Psych journal axes study of child molesters

Journal Of Sexual Aggression

A journal has issued a “notice of redundant publication” for a paper that used virtual reality to understand arousal patterns in child molesters — the result of “an unfortunate sequence of personal events relating to the first author.”

The study, “Using immersive virtual reality and ecological psychology to probe into child molesters’ phenomenology,” was originally published online in 2011 and printed in 2013.

The Journal of Sexual Aggression announced the “notice of redundant publication” after the editors discovered the article contained “content of which much was included in an article published between the first online publication date of the original article and the final publication”. The article shares many of the same co-authors, and has since been retracted.

Patrice Renaud, the first author and a lecturer at the University of Quebec in Outaouais, took responsibility for the additional publications. In an email to Retraction Watch, Renaud said that the issues arose because of a family medical emergency:

I was stressed out and made mistakes.

He declined to discuss the matter further.

Here’s the full note:

Since the publication of this article, it has been brought to the attention of the editors of JSA that this article contains content of which much was included in an article published between the first online publication date of the original article and the final publication in issue 1 of volume 19: “Sexual presence and intentional dynamics: deviant and non-deviant sexual self-regulation from the first person stance”, by Renaud P, Nolet K, Chartier S, Trottier D, Goyette M, Rouleau J-L, Proulx J, Bouchard S, Journal of Eyetracking, Visual Cognition and Emotion, 2012, 2(1), 82-96 (since retracted). The original article was not referenced.

Additionally, Pedro Santos Pinto Gamito and Pedro Joel Rosa , editors of the book: “I See Me, You See Me: Inferring Cognitive and Emotional Processes from Gazing Behaviour”, published by Cambridge Scholars Publishing, ISBN-13: 978-1-4438-5460-3, have noted that the content of the chapter “Intentional Dynamics in Deviant and Non-Deviant Sexual Self-Regulation From The First Person Stance”, by Patrice Renaud, Kévin Nolet, Sylvan Chartier, Dominique Trottier, Mathieu Goyette, Jean Rouleau, Joanne Proulx And Stéphane Bouchard also contains content first published in the Journal of Sexual Aggression article above without referencing the original publication.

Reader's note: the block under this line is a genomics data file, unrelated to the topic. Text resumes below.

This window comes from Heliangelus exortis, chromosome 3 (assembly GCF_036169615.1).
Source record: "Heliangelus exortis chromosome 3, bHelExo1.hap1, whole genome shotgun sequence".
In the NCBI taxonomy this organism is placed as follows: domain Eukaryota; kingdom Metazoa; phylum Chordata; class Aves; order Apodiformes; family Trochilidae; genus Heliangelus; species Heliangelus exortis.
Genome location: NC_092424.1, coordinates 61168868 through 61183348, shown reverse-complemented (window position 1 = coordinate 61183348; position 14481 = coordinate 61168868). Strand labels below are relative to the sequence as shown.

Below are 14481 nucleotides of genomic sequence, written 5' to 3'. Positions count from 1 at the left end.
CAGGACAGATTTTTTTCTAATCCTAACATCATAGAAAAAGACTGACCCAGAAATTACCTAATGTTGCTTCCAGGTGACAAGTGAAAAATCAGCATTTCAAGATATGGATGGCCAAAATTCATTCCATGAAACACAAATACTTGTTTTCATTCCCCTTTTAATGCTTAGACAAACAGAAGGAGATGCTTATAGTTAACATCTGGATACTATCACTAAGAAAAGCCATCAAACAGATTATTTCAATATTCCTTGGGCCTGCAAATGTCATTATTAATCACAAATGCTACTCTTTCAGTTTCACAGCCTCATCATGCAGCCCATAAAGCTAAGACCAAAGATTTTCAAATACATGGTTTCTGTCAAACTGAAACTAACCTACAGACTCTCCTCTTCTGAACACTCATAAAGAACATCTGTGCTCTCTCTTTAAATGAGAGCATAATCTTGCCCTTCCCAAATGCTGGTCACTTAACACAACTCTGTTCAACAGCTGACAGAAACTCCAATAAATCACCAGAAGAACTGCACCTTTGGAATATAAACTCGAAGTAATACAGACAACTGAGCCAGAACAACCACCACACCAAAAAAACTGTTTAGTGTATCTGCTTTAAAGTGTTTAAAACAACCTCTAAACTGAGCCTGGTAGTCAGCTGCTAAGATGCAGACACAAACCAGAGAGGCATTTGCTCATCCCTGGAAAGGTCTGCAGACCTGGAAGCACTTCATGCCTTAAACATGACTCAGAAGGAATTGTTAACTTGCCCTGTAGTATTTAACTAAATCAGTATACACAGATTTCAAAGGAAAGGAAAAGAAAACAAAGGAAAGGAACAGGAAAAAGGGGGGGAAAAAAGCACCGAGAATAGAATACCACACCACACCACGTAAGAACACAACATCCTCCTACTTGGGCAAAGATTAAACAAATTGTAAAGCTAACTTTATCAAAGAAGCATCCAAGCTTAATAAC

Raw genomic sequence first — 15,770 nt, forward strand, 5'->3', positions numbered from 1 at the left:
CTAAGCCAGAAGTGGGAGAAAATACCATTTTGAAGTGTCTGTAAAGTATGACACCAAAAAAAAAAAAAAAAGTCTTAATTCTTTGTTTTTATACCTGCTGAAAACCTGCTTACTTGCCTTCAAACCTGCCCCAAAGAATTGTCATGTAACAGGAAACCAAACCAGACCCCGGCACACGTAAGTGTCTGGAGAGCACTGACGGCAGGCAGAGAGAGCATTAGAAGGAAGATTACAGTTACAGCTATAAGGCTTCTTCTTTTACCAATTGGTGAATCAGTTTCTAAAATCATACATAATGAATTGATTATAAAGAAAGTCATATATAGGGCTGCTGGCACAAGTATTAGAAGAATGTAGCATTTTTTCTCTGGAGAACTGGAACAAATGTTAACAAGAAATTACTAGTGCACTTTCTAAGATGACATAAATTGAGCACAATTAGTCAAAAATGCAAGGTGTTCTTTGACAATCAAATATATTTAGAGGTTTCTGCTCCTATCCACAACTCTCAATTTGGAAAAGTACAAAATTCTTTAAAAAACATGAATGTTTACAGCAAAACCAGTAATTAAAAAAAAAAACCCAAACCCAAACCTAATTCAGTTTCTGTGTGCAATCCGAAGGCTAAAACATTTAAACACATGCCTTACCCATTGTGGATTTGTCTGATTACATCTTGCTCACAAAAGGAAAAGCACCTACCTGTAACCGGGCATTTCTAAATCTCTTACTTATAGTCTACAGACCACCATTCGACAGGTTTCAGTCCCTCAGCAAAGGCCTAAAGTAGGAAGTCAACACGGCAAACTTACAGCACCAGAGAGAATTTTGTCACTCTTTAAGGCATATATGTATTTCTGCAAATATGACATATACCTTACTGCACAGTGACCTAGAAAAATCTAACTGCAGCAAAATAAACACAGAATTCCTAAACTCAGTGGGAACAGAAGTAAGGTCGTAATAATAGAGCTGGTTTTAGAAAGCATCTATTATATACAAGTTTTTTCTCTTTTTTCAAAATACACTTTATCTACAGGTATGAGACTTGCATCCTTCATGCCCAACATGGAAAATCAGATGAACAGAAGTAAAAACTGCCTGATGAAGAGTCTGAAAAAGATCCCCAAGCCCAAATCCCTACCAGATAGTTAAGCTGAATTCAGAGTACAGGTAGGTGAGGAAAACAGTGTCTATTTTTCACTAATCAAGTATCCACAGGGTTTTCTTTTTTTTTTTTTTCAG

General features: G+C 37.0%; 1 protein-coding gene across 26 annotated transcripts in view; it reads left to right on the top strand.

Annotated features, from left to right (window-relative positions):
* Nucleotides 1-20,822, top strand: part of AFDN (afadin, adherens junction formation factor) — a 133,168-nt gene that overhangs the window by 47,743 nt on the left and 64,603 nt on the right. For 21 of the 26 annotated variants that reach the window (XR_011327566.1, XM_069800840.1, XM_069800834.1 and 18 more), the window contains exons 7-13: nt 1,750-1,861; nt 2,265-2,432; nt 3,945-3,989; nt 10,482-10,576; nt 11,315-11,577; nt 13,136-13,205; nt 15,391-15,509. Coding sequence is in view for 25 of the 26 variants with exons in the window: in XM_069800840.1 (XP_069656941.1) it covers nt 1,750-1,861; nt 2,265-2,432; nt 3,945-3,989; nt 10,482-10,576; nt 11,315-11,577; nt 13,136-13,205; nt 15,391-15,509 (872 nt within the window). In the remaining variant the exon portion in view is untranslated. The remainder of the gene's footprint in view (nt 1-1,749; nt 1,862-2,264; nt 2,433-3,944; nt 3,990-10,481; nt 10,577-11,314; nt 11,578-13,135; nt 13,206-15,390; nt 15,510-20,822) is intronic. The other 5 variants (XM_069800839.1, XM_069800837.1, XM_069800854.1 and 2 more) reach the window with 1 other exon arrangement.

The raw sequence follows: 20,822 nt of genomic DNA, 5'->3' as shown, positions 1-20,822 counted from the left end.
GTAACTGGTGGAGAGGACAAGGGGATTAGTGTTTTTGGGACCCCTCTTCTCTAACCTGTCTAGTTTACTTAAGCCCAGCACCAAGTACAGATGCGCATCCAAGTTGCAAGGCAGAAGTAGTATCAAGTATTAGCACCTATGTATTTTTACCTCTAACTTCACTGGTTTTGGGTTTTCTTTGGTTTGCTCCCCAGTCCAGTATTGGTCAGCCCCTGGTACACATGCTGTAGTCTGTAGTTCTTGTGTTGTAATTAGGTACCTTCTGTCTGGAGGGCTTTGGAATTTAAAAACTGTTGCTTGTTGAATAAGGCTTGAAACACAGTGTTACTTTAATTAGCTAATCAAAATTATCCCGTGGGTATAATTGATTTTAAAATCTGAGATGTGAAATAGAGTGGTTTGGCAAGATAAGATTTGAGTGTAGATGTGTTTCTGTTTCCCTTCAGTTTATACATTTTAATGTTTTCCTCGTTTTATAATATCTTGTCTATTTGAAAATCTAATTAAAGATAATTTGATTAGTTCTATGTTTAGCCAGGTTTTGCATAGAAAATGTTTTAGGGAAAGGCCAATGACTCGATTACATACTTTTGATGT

The JSA is advised that submissions of these redundant publications were made during an unfortunate sequence of personal events relating to the first author. The authors have agreed to the publication of this notice.

The book was published in 2014. The 2012 duplicated paper in the Journal of Eyetracking, Visual Cognition and Emotion was “retracted due to significant similarities of content to the previously published article.”

Stephen Smallbone, an editor at JSA, said that a reader alerted them to the similarities.

Last author Stephen Bouchard, also at University of Quebec in Outaouais, defended his colleague in an email:

From my part, I can state that when the issue was mentioned to Patrice Renaud, he was very honest and rapidly contacted the editors involved in the situation. He took the entire responsibility of the situation and was very open in his decision to retract the redundant documents.

The paper has been cited three times, according to Thomson Scientific’s Web of Knowledge.

A “notice of redundant publication” is the procedure recommended by the Committee on Publication Ethics (COPE):

If redundant publication has occurred (i.e. authors have published the same data or article in more than one journal without appropriate justification, permission or crossreferencing) the journal that first published the article may issue a notice of redundant publication but should not retract the article unless the findings are unreliable. Any journals that subsequently publish a redundant article should retract it and state the reason for the retraction.

Pedro Rosa, an editor at the Journal of Eye Tracking, Visual Cognition and Emotion, said that after he learned about the duplication he received a similar explanation from Renaud.

With regard to the retraction issued to Dr. Renaud and collaborators, I have to say that I was I firstly informed by Stephen Smallbone, an Editor of the Journal of Sexual Agression (JSA). It was brought to his attention that an article published in JSA was previously published in the Journal of Eye Tracking, Visual Cognition and Emotion. The title was slightly different and the order of authors somewhat different, but that the articles report on the same method and results and the text is virtually identical.

He justified the similarities between manuscripts due to a very difficult period…within which one of his students was in charged of several submission processes, including the ones to both journals (JETVCE and JSA). According to his words, this unfortunate situation did happen due to a lack of supervision.

Hat tip: Rolf Degen

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One thought on “Psych journal axes study of child molesters”

  1. OK, so the redundant publication happened because a student was doing the submissions for your whole lab and accidentally made up two different names, with similar author lists, for the same study… and you weren’t supervising adequately because you had a family medical emergency… do I have that right?

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